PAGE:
This would be a protracted campaign. The two key American leaders were Zachary Taylor (“Old Rough and Ready”) and Winfield Scott (“Old Fuss and Feathers”), military rivals who were also political rivals, both having presidential ambitions. The first skirmishes of the war, in May 1846 at Palo Alto and Resaca de la Palma, drove the Mexican Army back across the Rio Grande, but Taylor was nonetheless ordered to invade Mexico to compel it to come to the treaty table. After a fairly short siege of Monterrey, Taylor signed an armistice, let the Mexican Army march out of the city on parole, and moved in to occupy. But Mexico continued to fight. Taylor won at Buena Vista, but still Mexico didn’t surrender. Scott captured Veracruz, but with fever season approaching, had to get out of the lowlands. A young West Point graduate, Robert E. Lee, led a group of pathfinders in finding a route for Scott around the Mexican Army at Cerro Gordo. Scott’s forces launched an assault, and Santa Anna was forced to retreat all the way back to Mexico City.

Even as the enlistments of Scott’s volunteers was coming due and they were abandoning him, Scott marched forward and captured Mexico City. The Mexican government disappeared, Scott occupied the capital and eventually began to reconstitute the government. Finally, in February 1848, under the Treaty of Guadalupe Hidalgo, the U.S. received the Mexican Cession—California, New Mexico, Nevada, Utah, Arizona, Texas, Colorado, Wyoming—in exchange for $15 million plus the forfeiture of $3.25 million of U.S. claims against the Mexican government.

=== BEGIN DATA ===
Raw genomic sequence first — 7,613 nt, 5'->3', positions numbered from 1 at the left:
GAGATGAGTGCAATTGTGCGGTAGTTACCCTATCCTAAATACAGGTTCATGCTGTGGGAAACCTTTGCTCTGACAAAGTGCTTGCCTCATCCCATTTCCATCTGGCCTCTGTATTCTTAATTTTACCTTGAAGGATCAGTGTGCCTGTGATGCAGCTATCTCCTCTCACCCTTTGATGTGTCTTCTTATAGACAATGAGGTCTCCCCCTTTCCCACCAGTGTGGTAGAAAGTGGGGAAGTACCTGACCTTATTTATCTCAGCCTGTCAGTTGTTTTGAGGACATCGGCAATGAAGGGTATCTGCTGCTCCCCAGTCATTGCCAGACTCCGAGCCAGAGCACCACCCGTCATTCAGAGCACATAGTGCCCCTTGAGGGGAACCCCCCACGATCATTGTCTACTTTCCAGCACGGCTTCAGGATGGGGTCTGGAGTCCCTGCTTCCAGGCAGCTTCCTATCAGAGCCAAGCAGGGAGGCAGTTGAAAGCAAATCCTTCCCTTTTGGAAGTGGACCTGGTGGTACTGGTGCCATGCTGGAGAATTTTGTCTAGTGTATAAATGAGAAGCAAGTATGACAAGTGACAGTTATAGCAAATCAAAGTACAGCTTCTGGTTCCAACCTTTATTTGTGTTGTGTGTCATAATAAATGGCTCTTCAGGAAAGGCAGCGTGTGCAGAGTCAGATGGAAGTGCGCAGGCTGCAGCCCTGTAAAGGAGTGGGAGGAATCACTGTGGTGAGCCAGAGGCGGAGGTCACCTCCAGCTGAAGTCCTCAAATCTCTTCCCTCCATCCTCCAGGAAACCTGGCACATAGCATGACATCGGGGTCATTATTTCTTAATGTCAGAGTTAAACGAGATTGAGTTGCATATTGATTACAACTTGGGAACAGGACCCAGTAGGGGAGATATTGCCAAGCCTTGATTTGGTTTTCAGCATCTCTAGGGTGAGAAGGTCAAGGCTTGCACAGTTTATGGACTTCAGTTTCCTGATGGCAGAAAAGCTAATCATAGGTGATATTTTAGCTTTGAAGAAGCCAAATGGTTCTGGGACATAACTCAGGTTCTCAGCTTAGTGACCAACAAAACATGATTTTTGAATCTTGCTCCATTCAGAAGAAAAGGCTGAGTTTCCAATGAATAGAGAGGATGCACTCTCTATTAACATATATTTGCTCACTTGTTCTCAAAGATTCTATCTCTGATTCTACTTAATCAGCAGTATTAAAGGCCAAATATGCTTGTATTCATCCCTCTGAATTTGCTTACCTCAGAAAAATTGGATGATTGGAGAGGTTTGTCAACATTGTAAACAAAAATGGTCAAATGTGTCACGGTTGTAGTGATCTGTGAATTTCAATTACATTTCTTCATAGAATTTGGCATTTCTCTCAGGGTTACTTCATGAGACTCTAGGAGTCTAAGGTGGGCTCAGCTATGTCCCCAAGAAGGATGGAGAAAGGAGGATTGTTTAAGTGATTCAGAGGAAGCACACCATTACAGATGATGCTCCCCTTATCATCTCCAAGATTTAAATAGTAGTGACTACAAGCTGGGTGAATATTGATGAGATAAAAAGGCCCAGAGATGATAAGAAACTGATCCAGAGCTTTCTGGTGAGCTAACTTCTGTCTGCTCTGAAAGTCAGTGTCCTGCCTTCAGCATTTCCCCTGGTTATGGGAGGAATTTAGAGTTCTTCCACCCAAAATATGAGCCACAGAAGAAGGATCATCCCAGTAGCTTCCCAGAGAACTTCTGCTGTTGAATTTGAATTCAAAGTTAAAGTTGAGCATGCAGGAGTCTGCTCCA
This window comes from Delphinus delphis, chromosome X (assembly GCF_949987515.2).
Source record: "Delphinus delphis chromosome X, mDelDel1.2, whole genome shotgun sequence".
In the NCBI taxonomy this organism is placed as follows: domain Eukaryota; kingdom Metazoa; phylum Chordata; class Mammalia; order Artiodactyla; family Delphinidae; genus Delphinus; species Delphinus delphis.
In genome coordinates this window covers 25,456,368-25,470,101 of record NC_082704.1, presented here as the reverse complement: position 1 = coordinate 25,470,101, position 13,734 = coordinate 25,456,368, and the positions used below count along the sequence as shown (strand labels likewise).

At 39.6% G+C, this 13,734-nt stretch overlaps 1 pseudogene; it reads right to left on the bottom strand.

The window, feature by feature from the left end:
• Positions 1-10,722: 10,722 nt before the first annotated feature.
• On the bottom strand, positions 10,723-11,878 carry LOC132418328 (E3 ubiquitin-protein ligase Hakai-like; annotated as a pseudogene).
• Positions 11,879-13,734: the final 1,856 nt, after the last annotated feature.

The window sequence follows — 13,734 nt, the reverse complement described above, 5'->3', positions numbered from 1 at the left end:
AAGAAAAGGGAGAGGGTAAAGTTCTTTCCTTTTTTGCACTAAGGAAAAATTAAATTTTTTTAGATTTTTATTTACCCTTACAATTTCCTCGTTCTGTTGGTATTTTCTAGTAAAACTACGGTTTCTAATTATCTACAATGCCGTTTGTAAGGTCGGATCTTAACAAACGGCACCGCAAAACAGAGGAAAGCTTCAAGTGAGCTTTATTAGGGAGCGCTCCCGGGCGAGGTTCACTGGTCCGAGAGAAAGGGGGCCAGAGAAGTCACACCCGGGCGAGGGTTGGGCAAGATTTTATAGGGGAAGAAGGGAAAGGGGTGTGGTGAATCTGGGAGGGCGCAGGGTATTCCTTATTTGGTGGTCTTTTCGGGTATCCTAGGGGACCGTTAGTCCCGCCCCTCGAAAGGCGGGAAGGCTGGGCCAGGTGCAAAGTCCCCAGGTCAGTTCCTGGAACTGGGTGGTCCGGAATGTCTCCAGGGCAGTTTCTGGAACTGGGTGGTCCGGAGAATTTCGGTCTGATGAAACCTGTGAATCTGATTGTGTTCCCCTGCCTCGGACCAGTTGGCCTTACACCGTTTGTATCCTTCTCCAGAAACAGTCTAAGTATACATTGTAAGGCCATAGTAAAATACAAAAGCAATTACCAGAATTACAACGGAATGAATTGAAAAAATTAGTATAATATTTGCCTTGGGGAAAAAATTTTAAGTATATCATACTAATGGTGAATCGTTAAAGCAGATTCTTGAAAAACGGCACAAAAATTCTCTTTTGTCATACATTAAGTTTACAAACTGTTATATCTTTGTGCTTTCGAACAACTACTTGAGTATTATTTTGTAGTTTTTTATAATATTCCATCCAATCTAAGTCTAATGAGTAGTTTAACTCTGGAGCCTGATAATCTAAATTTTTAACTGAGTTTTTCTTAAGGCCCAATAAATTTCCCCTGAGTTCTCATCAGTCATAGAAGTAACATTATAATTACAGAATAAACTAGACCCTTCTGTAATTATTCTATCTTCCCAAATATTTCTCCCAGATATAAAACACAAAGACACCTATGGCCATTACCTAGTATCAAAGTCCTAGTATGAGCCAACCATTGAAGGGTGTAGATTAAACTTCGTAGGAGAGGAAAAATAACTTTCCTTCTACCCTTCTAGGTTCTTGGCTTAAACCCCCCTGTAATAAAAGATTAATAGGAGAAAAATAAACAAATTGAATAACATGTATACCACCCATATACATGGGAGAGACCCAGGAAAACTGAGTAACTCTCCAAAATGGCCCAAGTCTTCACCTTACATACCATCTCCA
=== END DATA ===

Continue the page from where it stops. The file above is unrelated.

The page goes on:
The war’s effects are still felt in the reconquista movement, which argues that native people should reclaim the American southwest through immigration. Almost simultaneous with the signing of the Treaty of Guadalupe Hidalgo, gold was discovered in California. The rapid settling of the territory set up a lot of the political conflicts of the 1850s and caused conflict between Native American and white populations. California’s petition for statehood in 1850 provoked the overturning of the Missouri Compromise. Although the war temporarily unified the nation, it hastened the arrival of the Civil War by reopening the slavery debate. That is why we cannot teach the Mexican War as just a precursor to the Civil War.

The Civil War